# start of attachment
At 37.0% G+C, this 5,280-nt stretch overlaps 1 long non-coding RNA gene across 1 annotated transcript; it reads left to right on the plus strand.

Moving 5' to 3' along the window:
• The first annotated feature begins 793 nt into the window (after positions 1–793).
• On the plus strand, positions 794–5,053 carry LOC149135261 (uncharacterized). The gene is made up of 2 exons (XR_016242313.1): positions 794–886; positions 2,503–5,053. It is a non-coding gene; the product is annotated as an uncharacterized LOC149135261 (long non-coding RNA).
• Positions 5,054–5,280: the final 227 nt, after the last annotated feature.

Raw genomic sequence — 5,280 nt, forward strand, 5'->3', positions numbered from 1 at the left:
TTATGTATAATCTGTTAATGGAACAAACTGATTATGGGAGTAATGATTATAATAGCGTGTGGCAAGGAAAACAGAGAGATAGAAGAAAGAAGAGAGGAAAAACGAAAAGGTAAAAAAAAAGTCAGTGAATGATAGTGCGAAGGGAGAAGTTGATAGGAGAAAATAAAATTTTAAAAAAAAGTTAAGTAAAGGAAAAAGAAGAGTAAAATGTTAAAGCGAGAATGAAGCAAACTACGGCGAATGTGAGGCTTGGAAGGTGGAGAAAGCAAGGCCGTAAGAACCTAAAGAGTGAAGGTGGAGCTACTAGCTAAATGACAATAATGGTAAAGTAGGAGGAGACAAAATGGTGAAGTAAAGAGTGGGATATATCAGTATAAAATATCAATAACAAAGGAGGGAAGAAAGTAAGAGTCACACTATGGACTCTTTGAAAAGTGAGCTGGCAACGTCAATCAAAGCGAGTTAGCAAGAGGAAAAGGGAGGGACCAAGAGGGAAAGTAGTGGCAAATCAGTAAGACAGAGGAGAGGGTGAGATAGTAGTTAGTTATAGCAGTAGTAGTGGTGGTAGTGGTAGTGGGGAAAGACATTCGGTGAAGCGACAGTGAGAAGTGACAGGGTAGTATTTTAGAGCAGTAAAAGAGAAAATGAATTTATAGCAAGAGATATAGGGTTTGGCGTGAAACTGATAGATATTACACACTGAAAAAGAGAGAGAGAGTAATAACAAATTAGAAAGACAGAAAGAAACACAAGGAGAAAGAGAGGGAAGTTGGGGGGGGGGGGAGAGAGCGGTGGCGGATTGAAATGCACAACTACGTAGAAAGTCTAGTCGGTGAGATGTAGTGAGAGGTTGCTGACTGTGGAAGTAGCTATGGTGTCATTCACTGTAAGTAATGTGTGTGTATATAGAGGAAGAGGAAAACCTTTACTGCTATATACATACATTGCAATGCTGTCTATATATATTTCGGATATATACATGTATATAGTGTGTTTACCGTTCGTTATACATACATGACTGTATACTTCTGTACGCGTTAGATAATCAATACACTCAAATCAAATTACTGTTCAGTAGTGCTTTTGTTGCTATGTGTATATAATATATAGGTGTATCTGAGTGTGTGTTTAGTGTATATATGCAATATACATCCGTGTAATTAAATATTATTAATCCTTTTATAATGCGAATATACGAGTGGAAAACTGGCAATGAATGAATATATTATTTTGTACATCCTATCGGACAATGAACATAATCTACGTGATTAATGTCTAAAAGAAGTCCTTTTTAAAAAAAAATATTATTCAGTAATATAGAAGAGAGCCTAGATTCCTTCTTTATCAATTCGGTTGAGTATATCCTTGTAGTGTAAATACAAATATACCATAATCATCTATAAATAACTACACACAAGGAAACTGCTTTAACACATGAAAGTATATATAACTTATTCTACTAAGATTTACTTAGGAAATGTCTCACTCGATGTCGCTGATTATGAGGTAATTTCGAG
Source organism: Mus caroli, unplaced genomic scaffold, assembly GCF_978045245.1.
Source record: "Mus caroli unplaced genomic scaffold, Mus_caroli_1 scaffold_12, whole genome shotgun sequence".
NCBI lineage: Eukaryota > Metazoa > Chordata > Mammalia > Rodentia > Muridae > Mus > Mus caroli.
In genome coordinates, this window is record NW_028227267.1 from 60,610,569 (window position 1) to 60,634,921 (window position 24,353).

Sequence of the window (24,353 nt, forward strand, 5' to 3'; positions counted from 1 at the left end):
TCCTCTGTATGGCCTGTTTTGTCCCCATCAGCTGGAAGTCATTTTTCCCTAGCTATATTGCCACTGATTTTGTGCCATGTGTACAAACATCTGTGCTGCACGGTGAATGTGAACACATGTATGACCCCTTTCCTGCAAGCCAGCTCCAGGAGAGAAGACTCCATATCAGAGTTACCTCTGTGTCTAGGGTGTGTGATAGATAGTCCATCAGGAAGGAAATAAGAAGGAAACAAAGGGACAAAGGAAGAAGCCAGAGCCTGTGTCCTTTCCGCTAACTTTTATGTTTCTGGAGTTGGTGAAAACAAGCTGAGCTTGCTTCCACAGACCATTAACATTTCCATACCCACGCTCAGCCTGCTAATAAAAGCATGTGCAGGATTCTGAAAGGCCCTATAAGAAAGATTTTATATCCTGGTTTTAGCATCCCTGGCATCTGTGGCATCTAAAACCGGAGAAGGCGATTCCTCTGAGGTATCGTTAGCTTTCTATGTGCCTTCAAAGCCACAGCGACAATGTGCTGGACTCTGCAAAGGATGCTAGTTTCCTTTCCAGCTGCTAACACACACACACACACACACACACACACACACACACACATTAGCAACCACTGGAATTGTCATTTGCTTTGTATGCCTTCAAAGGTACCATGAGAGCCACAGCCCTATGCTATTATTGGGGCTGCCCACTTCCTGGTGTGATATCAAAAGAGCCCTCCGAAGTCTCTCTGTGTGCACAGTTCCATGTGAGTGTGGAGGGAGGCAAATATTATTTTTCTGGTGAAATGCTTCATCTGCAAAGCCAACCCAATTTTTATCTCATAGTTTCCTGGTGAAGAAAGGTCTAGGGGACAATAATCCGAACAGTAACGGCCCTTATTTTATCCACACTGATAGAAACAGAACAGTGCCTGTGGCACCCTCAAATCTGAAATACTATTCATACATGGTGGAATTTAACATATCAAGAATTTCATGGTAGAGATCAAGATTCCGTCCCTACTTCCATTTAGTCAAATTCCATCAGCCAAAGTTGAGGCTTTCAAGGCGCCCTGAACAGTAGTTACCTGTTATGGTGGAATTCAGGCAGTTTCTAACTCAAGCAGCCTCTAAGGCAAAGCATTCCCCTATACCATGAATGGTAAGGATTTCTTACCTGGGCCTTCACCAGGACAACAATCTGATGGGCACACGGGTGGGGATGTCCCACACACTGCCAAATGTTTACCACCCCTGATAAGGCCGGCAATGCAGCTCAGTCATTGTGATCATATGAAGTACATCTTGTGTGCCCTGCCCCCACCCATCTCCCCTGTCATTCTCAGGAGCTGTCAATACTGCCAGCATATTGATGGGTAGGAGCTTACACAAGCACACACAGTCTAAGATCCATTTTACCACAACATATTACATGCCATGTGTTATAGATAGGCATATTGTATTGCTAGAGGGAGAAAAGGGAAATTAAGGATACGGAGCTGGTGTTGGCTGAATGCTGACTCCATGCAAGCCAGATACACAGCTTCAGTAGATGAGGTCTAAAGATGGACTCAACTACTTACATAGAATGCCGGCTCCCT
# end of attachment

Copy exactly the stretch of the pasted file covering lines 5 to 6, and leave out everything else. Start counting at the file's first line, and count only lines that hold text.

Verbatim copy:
• Positions 5,054–5,280: the final 227 nt, after the last annotated feature.

Raw genomic sequence — 5,280 nt, forward strand, 5'->3', positions numbered from 1 at the left: